4. Professional Trust:
Do you rely on the opinions of certain professionals around you? If you think they provide sound advice, consider what they are saying about various products (especially if they are the type to tell you when they just don't know or have never heard of something). There are so many products popping up these days that there is no way every professional has heard of every company, line, or product.
5. What Ingredients And How Much?
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So, let's say you pick up a product with no research behind it but you are bound and determined to try it. If this is the case, do a little homework (at least) and look at the effective doses used in trials.
Take creatine for example. Most studies have indicated that 5 grams/day is an effective dose. Therefore, you want a product with that amount per dose.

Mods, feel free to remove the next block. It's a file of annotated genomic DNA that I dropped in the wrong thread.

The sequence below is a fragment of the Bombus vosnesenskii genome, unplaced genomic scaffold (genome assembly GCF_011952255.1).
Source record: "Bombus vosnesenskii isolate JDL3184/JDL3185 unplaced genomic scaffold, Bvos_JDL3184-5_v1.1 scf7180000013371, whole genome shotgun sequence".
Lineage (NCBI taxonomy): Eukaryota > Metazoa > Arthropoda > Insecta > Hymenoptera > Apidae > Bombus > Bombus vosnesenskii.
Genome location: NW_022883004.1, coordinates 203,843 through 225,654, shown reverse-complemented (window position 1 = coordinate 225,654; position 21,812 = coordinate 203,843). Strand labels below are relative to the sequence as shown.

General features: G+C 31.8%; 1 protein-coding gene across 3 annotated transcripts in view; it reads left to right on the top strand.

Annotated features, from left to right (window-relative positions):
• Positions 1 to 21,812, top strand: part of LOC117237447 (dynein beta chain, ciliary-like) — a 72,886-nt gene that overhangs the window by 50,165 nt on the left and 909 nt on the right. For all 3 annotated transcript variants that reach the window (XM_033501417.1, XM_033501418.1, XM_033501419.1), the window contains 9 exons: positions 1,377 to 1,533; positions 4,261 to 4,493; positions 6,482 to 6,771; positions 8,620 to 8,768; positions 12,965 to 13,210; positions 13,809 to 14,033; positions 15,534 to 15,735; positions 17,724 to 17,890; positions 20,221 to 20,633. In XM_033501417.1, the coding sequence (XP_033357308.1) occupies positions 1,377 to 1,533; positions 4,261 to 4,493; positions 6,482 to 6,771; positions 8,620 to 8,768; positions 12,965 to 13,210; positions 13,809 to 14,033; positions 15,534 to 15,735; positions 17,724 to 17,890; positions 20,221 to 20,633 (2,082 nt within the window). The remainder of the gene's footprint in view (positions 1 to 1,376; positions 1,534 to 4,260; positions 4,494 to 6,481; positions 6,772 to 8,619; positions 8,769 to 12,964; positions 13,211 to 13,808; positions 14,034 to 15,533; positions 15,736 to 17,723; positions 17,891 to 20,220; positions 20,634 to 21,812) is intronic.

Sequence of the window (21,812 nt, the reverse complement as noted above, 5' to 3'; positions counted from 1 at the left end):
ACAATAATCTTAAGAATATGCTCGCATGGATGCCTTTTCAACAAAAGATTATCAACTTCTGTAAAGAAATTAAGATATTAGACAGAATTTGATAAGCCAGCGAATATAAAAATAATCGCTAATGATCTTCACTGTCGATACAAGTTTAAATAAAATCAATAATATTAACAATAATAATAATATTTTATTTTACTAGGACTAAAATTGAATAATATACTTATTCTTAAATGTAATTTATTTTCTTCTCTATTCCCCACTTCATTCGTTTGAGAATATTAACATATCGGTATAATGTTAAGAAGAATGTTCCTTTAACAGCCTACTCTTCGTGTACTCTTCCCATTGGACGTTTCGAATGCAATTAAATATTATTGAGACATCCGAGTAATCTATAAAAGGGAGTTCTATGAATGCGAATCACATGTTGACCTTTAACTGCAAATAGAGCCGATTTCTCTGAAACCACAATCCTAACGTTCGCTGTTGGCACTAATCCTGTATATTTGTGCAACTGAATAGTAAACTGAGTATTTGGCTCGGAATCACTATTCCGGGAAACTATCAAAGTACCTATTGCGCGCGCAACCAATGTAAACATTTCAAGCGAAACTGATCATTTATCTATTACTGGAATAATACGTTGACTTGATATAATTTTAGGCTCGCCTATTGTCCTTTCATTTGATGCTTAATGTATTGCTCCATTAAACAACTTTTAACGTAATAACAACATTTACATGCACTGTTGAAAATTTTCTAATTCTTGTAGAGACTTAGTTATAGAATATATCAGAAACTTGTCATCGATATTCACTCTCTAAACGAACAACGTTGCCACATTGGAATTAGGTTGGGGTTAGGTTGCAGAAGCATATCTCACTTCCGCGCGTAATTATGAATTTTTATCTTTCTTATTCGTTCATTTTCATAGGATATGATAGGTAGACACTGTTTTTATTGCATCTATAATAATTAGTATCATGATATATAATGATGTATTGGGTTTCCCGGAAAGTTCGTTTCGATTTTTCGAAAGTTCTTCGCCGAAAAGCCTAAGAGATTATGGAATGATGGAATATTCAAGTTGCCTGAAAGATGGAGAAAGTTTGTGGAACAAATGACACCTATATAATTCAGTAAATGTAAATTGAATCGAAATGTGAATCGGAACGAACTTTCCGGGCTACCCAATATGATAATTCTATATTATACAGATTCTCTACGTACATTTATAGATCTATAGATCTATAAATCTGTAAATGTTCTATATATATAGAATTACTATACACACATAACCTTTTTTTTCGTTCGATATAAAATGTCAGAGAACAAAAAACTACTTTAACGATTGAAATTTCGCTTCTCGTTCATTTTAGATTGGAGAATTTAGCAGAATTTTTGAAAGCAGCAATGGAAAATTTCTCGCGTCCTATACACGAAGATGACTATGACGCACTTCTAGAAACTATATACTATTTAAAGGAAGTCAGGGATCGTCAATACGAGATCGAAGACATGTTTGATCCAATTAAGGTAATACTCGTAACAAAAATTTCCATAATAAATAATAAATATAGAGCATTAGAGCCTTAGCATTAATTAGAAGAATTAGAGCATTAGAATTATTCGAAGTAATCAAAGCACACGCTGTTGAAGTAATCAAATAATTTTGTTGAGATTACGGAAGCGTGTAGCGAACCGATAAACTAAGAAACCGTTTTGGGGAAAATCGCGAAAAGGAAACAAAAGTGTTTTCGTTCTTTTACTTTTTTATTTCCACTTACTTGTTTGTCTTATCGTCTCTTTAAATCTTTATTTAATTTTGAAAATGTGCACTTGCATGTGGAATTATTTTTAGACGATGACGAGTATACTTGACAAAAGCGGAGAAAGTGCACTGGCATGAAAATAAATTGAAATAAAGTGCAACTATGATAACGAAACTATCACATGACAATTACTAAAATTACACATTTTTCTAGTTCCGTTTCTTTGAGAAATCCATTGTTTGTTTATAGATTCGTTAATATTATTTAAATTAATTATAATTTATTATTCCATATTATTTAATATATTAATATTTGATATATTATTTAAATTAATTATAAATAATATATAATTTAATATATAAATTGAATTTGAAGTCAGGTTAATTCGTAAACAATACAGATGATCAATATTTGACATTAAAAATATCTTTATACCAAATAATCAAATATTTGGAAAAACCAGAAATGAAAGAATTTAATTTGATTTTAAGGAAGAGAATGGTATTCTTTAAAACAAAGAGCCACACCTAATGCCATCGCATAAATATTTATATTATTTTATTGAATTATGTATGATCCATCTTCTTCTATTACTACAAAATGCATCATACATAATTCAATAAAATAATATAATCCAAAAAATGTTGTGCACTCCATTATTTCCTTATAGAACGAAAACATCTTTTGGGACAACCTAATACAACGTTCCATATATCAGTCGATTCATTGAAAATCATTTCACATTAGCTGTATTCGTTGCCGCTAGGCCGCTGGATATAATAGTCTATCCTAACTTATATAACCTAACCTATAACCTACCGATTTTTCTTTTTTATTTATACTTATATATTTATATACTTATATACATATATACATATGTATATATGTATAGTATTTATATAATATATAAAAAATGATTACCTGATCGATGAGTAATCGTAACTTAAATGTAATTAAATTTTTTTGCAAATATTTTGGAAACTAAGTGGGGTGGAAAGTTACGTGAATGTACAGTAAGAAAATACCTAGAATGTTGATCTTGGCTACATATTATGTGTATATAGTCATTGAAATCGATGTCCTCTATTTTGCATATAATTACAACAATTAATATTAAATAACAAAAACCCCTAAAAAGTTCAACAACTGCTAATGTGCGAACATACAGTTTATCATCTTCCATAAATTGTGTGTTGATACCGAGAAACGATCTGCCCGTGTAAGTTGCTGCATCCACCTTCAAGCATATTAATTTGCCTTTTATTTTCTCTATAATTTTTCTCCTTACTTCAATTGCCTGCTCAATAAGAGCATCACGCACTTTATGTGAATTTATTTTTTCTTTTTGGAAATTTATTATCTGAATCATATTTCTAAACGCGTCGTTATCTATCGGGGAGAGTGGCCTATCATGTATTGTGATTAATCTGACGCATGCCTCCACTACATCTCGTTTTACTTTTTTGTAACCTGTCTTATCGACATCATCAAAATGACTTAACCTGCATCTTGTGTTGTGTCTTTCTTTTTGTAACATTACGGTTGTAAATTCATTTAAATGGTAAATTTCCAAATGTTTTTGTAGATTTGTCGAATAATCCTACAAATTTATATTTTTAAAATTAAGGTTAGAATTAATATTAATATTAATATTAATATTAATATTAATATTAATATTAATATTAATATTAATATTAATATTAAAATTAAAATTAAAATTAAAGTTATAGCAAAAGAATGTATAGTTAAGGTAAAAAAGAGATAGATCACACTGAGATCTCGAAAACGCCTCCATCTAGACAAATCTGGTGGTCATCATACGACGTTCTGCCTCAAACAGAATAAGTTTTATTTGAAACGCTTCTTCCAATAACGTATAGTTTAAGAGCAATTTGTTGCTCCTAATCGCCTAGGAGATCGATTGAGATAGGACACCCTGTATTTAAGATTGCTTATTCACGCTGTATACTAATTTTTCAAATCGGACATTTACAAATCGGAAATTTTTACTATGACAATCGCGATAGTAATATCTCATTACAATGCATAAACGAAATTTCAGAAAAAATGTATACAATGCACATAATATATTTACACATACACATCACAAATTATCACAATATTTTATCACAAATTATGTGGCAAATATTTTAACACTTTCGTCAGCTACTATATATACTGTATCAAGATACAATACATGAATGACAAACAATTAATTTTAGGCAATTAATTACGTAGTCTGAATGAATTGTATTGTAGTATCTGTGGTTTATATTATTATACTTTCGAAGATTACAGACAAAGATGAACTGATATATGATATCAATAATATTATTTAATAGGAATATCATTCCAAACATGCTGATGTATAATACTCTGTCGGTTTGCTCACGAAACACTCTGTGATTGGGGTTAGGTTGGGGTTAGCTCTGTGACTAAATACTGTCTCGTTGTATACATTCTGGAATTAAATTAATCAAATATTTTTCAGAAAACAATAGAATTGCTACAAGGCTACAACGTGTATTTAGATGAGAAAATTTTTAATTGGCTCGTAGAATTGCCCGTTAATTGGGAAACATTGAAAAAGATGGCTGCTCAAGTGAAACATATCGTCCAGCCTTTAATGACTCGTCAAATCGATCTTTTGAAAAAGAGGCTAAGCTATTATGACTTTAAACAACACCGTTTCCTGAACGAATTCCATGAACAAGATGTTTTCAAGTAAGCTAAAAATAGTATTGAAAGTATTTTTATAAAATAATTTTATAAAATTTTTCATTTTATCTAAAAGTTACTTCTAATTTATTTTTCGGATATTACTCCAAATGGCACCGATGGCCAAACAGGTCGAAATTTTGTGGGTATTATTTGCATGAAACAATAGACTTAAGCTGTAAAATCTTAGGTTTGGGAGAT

Related Creatine Articles:
If something contains a mere 1 gram/dose you'll have to take five times the serving size. And, let's be honest, though it's easy to mix in more of a powder supplement, taking an absorbent amount of pills or capsules is a pain in the...
- Leiper JB, Aulin KP, Soderlund K. Improved gastric emptying rate in humans of a unique glucose polymer with gel-forming properties. Scand J Gastroenterol 2000;35:1143-1149.
- Stephens FB, Roig M, Armstrong G, Greenhaff PL. Post-exercise ingestion of a unique, high molecular weight glucose polymer solution improves performance during a subsequent bout of cycling exercise. J Sports Sci 2007:1-6.
- Aulin KP, Soderlund K, Hultman F. Muscle glycogen resynthesis rate in humans after supplementation of drinks containing carbohydrates with low and high molecular masses. Eur J Appl Physiol 2000;81:346-351.
- Connolly DAJ, McHugh MP, Padilla-Zakour OI. Efficacy of a tart cherry juice blend in preventing the symptoms of muscle damage. Br J Sports Med 2006;40:679-83.
- Bliss R. New cranberry hybrid high in antioxidants. USDA Agricultural Research Magazine: http://www.ars.usda.gov